Garbage trucks no longer stop at the Cargill meat processing facility in Hazleton, Pa. That’s because the 225,000-square-foot plant sends nothing to landfills. In fact, on March 29, Ann Arbor, Mich.-based NSF International verified the facility's landfill-free status after a detailed review of documentation and a 3-day on-site audit, making it the company’s first plant to accrue this achievement.

Although some materials were already being recycled, in 2012 Cargill's Hazleton plant sent 1,500 tons of waste, including plastic, bio-solids, paper and other materials to local landfills. In mid-2013, employees at the facility began a stepped-up recycling effort, and within five months reduced the amount of waste materials going to landfills by 280 tons, while saving the company $30,000. As an ongoing requirement for verification, the Hazleton facility will undergo annual reassessment audits.

"Having successfully taken the first step, the Hazleton team decided to strive for something that had never been accomplished at Cargill, while pushing the envelope to better align with our global corporate focus on sustainable food production," says Aaron Humes, the plant's general manager. "We weren't certain we could go all the way to landfill-free status, but we were confident that we could significantly improve our sustainability footprint. The team here swung for the fences and hit a grand slam home run. Everyone at Hazleton is proud to be part of this achievement."

The Hazleton team's goals were simply to help preserve the environment, engage all employees in the effort and strengthen relationships with customers. To kick off the effort, in 2013, the plant partnered with a local company that helped improve the facility's recycling program.  Within five months, 20% less waste was going to landfills.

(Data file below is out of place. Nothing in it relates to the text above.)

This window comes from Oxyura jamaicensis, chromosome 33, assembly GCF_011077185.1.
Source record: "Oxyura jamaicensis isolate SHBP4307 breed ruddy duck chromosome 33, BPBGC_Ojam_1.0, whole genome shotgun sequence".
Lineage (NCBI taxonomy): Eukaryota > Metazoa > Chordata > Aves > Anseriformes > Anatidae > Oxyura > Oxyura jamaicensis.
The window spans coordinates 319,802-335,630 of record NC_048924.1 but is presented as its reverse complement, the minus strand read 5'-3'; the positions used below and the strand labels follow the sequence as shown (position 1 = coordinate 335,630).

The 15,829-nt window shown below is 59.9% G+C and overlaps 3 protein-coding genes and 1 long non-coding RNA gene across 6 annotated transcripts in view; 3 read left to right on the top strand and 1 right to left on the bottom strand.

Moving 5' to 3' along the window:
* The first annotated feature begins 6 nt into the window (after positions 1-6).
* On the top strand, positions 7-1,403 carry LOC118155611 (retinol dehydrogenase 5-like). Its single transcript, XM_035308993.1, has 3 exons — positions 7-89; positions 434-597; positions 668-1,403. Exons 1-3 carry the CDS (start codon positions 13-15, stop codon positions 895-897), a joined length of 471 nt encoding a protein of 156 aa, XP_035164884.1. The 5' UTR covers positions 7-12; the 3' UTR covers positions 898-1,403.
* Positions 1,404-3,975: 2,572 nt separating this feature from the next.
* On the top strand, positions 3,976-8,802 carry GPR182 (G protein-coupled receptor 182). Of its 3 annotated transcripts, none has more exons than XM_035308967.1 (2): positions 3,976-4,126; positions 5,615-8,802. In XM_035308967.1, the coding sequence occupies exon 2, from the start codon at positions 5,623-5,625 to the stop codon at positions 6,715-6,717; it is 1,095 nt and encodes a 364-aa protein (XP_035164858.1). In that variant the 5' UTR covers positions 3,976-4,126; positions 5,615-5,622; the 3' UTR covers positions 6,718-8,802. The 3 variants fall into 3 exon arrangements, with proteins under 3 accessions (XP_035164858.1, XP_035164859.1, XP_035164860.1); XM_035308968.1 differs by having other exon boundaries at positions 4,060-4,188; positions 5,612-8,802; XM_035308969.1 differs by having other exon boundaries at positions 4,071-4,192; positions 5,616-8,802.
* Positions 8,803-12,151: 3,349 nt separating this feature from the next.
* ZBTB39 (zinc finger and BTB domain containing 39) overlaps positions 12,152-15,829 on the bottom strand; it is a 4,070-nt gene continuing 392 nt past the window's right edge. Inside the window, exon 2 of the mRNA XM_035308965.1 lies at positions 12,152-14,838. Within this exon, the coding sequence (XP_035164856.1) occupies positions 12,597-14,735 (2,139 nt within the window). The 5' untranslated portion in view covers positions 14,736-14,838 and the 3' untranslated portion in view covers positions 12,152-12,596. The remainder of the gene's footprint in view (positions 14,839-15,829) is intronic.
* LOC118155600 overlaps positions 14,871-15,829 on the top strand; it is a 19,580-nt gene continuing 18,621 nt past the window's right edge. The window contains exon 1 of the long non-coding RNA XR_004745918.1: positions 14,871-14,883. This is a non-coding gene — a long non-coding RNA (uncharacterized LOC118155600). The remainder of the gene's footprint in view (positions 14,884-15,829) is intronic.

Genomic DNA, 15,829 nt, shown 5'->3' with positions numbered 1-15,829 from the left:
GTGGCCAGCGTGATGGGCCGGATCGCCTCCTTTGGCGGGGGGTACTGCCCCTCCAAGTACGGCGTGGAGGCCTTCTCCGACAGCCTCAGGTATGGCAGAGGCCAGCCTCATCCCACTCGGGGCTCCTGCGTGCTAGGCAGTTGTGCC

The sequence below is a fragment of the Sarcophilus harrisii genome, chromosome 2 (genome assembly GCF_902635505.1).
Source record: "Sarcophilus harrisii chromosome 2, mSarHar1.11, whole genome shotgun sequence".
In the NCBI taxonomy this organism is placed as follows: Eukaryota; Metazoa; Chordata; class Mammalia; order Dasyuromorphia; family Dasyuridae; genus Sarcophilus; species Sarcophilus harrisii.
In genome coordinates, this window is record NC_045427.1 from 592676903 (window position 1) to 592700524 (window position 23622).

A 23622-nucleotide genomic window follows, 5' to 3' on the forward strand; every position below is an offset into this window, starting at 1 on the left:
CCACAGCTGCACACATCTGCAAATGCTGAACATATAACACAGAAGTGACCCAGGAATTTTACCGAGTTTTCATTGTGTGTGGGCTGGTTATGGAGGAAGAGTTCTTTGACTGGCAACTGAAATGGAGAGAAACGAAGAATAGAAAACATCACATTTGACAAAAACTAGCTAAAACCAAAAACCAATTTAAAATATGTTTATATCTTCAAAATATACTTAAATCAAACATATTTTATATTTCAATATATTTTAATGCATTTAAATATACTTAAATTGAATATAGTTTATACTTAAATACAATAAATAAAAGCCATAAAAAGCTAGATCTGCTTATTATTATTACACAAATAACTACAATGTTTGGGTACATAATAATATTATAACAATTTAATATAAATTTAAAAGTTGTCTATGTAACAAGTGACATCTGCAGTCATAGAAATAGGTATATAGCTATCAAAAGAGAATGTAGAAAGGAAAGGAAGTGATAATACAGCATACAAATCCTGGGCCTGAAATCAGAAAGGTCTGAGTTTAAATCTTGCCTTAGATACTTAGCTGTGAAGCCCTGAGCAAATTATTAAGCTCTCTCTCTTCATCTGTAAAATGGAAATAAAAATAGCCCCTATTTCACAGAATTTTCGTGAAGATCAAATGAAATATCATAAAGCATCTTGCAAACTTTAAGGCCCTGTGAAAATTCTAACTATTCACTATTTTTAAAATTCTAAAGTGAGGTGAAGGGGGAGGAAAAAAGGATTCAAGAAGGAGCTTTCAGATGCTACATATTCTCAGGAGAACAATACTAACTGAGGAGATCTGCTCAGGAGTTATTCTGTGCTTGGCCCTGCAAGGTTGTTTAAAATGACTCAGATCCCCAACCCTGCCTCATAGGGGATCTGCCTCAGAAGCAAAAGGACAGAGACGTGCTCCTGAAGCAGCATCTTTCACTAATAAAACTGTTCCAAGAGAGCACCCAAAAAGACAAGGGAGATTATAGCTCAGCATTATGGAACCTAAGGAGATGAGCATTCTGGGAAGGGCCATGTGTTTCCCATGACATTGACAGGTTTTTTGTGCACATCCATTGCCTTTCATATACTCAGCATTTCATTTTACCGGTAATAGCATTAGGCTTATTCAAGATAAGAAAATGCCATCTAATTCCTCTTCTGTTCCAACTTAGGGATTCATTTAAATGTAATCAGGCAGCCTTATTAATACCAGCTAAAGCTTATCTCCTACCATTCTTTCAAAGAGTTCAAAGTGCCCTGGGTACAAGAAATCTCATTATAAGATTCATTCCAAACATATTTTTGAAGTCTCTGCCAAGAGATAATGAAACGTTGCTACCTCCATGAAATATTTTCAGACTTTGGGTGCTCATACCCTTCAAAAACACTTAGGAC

That success invigorated Cargill's Hazleton team to become verified landfill free. In May 2014, approximately 1,000 tons of unrecyclable plastic was used to produce energy, about 1,500 tons of food waste was rendered into other products and more than a ton of oil was re-purposed for use as lubricants.

"This planet is home to more than 7 billion people, and it will need to sustain more than 9 billion by 2050," says John Keating, president of Cargill's beef and case ready meat products business.  "Every day, we work to improve our environmental footprint while nourishing many millions of people with the best protein that the civilized world has ever known, as well as helping communities thrive as we do it. Cargill has been nourishing people and communities for 150 years, and we embrace the challenge to be excellent stewards of all resources. Clearly, doing what is best for people, the planet and the community has been woven into the Hazleton team's cultural fabric. All of us at Cargill are proud to be associated with their wonderful achievement, and I know our customers served by Hazleton will be thrilled as well."

The Hazleton plant employs 600 people and produces more than 10 million pounds of beef, pork and ground meat products monthly.

This announcement comes just days after Cargill’s turkey agricultural team in California, Mo., announced that it reached 1.4 million work hours without a lost-time injury.